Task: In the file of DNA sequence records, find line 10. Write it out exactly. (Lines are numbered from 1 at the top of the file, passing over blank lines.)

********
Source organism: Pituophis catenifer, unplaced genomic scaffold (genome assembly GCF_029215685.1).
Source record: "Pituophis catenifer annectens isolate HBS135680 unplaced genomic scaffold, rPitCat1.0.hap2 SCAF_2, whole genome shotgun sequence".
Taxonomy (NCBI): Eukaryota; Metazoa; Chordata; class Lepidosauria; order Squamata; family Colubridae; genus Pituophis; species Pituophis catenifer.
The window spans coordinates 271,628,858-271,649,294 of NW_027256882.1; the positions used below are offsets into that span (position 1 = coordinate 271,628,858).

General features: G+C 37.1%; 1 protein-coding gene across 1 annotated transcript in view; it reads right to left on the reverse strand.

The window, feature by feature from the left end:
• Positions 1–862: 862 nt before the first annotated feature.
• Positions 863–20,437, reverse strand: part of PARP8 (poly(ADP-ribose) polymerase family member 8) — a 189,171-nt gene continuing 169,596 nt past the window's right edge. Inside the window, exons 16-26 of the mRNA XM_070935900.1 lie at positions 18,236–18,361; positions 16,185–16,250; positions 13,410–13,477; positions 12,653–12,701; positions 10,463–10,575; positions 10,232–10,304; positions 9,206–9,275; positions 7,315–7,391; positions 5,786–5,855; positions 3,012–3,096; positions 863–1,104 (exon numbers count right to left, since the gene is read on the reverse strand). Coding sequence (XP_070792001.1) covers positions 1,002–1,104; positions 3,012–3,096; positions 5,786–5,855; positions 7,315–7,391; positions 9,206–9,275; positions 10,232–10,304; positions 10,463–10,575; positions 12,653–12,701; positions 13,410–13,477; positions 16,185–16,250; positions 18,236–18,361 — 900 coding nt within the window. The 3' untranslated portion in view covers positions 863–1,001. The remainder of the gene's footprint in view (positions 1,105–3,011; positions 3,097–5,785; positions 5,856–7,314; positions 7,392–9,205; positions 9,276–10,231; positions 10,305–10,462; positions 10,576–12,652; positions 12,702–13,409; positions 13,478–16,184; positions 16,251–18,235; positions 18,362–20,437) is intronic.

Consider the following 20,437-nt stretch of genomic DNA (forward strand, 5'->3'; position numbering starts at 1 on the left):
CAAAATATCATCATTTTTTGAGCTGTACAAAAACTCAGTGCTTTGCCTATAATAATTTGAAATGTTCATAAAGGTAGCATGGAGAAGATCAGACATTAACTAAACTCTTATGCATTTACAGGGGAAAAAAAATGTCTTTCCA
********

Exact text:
CAAAATATCATCATTTTTTGAGCTGTACAAAAACTCAGTGCTTTGCCTATAATAATTTGAAATGTTCATAAAGGTAGCATGGAGAAGATCAGACATTAACTAAACTCTTATGCATTTACAGGGGAAAAAAAATGTCTTTCCA